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The most open man in basketball is said to be the screener. Therefore, screening should be a very high priority for all players whenever possible.  Two-man and three-man game principles are based on the efficiency of setting screens properly, reading the defense and using screens in a manner that will allow the offense an advantage over the defense.



To set a screen properly, you should approach the defender and communicate with your teammate at the same time. Signal to him by holding up your fist and say, "Use me!” Sprint to screen, come to a quick jump stop, feet shoulder-width apart, and place your hands across your midsection for protection. Remain low, wide, and expect contact. And most importantly, set the screen with the proper angle. Consider the expected path or “shot spot” of your teammate relative to the following screens:

  • Down Screen

    • Square your butt to the ball (2-step rule).

  • Flare Screen

    • Square your butt to the sideline corner.

  • Back Screen

    • Square your butt to the basket.

  • Pin Down Screen

    • Square your shoulders to the basket.

  • Wide Pin Down

    • Square your butt to the FT elbow.

  • Cross Screen

    • Square your butt to the sideline.


Using Screens

When you recognize your teammate is going to set a screen for you, it is important to allow him time to establish position. As he is sprinting to you, counter the defense by walking away. Once he is set, use the screen and consider the following:

  • You must go by your teammate hip tight.

  • Rip’s Rule: You should be able to reach down and grab your teammate’s calf as you go by.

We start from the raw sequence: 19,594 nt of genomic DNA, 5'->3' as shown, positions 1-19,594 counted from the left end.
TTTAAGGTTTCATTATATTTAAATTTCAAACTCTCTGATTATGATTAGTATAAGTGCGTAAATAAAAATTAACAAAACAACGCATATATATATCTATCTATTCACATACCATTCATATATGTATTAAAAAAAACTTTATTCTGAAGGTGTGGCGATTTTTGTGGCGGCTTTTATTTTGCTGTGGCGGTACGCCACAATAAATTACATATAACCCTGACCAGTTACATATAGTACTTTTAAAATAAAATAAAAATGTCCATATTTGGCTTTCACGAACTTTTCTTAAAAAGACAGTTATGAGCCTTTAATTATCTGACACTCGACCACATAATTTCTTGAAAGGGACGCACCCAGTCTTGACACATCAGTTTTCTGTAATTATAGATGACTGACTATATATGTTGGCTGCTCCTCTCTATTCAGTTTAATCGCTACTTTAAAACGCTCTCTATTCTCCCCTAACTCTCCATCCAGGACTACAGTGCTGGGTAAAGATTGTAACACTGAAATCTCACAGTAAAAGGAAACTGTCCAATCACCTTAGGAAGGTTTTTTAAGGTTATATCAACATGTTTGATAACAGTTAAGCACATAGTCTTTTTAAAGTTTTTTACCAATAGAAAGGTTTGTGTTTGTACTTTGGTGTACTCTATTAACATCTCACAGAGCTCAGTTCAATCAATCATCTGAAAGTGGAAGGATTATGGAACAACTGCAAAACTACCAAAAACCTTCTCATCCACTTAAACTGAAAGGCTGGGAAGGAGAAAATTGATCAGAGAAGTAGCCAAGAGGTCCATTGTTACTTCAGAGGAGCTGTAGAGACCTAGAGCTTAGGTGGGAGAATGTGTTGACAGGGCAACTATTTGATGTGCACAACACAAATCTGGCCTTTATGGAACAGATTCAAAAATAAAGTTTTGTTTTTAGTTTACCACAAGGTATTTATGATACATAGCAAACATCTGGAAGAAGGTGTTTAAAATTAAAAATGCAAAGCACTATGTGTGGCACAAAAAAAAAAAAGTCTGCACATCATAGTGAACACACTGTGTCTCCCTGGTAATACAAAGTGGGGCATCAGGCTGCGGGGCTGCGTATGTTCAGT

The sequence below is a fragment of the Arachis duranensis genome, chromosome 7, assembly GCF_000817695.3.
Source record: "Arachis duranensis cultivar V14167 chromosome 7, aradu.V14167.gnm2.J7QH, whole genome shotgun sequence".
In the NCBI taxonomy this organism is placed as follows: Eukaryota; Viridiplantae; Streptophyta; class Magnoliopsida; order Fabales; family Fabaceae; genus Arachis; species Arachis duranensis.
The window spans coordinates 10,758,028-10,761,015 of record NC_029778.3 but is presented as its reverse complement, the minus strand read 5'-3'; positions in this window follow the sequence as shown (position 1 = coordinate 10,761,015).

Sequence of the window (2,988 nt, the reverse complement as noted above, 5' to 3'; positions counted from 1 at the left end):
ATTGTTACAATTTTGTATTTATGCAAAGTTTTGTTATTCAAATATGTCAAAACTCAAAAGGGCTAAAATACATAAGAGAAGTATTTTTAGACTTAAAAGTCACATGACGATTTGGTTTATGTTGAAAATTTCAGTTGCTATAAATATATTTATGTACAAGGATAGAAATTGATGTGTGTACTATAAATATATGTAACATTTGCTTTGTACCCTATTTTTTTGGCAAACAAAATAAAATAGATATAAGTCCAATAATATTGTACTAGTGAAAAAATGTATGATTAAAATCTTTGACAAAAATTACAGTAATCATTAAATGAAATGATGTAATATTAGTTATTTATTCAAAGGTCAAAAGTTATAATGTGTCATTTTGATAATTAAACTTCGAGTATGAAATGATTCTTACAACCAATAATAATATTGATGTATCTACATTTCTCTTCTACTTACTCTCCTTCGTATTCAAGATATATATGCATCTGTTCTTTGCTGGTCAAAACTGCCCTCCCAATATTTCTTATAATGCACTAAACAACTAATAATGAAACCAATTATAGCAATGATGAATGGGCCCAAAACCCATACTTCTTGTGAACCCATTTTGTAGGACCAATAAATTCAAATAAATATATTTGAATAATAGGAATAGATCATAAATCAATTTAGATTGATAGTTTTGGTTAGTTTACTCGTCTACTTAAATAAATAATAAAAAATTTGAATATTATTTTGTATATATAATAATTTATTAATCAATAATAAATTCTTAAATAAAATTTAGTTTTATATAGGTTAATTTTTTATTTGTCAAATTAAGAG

• Get your hands up and cut hard enough to create a scoring opportunity for your team.


First Cut Series

As you use the screen, read the defense (wait and watch) and counter accordingly:


Straight Cut

  • Pop-out straight if the defense slides directly into the screen.

Curl Cut

  • If the defender trails you over the top of the screen, tightly curl to the basket or open area.

Flare Cut

  • If the defender gets off and goes under the screen, nudge your teammate to change the angle of his screen, and then flare to the open area.

Back Cut

  • If the defense becomes too anxious and overplays the screen attempting to fight over the top or switches altogether, reject it and back cut.


Second Cut Series

After your teammate reads the defense and initiates the first cut, make a second cut accordingly. Avoid making two consecutive cuts to the same area:



  • If your teammate straight cuts or flare cuts, reverse pivot and seal the defense with your hips and buttocks. Call for the ball with your hands up.


  • If your teammate curls, pop to the open area rather than roll to the basket. Using your inside step, crossover and back-pedal to the open area.


  • Prior to the actual screen, quickly release to the basket or open area. This technique is most effective when the defense “shows” prematurely.


  • Do not fight pressure, simply back cut and re-screen. Getting open is all about motion. Remain hard-to-guard by screening multiple times.


Secondary Screens

A second effort is sometimes needed in our screening game:

  • If contact is not made, a secondary screen may be attempted. Reverse pivot and make contact on the roll. Have your hands up and call for the ball.

  • On certain occasions the first cut does not assume the “expected path”. Therefore, you may have to reposition your angle. This occurs most often after a flare read and/or against a zone.


Coach Hueser’s “3-Pointer”

  • 5 W’s of Screening: Wide, Wait, Wait, Wait and Watch!

  • On a tight curl cut, maintain contact with the screener as long as possible.

  • Sprint to screen and walk away before using a screen.


Learn to talk early, loud and often!


Coach's Corner:

Do the following if you want to get the ball on offense:

  1. Compliment your passer, always!

  2. Honor thy passer by passing back to him often.

  3. Play hard to guard without the ball so your teammates get used to you being open.

  4. Communicate your availability with your eyes, mouth, and hands.

  5. When your teammate attempts to pass you the ball, but turns it over, always assume the blame even if it's not your fault.

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